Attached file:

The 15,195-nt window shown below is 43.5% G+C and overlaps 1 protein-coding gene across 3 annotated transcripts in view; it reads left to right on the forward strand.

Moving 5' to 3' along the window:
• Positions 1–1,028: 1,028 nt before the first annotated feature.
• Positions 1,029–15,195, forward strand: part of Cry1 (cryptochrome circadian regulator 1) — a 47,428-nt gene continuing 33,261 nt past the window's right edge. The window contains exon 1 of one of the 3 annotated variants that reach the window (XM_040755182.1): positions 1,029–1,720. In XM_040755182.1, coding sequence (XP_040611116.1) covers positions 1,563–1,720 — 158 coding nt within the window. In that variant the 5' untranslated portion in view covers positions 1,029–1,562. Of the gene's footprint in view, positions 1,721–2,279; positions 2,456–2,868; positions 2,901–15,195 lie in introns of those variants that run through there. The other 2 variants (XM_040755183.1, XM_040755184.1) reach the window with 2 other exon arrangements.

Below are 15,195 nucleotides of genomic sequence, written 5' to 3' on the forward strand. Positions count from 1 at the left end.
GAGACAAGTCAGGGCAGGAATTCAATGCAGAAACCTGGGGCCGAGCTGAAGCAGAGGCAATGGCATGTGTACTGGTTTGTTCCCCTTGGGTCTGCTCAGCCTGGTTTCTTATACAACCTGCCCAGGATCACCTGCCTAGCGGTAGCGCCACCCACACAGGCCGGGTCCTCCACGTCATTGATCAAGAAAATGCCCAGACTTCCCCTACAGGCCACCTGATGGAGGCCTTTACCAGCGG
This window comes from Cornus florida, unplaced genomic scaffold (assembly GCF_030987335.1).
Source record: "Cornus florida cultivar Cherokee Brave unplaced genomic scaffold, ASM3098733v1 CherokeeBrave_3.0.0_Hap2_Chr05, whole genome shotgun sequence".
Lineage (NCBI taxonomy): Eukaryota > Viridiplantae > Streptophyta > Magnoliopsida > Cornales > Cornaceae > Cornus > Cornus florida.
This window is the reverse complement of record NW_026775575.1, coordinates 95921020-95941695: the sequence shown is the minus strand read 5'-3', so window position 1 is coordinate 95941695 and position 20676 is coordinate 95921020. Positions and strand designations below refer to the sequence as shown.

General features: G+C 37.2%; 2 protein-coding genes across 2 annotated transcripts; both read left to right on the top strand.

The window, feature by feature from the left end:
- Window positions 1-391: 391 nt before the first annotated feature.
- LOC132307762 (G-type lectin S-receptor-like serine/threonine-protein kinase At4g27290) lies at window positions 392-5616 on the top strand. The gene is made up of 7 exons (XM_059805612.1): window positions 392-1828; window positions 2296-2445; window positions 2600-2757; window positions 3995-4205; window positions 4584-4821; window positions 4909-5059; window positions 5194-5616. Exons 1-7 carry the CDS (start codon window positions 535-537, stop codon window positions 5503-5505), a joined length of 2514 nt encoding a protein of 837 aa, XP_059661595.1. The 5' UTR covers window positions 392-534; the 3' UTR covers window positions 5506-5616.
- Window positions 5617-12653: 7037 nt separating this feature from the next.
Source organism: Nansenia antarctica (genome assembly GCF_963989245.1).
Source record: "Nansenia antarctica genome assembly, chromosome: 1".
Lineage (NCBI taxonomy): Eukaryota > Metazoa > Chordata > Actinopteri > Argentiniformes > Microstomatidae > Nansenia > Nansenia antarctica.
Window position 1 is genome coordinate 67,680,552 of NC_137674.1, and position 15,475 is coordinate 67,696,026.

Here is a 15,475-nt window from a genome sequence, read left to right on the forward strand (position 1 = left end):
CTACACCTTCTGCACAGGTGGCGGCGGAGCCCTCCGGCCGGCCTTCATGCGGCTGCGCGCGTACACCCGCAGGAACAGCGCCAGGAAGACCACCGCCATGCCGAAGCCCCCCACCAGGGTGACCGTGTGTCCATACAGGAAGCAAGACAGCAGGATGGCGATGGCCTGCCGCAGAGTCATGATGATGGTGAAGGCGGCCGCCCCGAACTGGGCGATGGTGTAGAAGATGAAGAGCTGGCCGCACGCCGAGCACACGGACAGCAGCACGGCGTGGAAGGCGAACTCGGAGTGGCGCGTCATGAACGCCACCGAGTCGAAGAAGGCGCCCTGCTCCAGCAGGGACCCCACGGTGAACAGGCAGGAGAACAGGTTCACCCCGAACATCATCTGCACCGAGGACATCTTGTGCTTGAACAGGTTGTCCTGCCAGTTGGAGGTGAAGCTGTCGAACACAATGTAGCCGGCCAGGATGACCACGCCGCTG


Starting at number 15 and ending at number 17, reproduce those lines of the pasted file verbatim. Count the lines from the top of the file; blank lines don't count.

- Window positions 5617-12653: 7037 nt separating this feature from the next.
Source organism: Nansenia antarctica (genome assembly GCF_963989245.1).
Source record: "Nansenia antarctica genome assembly, chromosome: 1".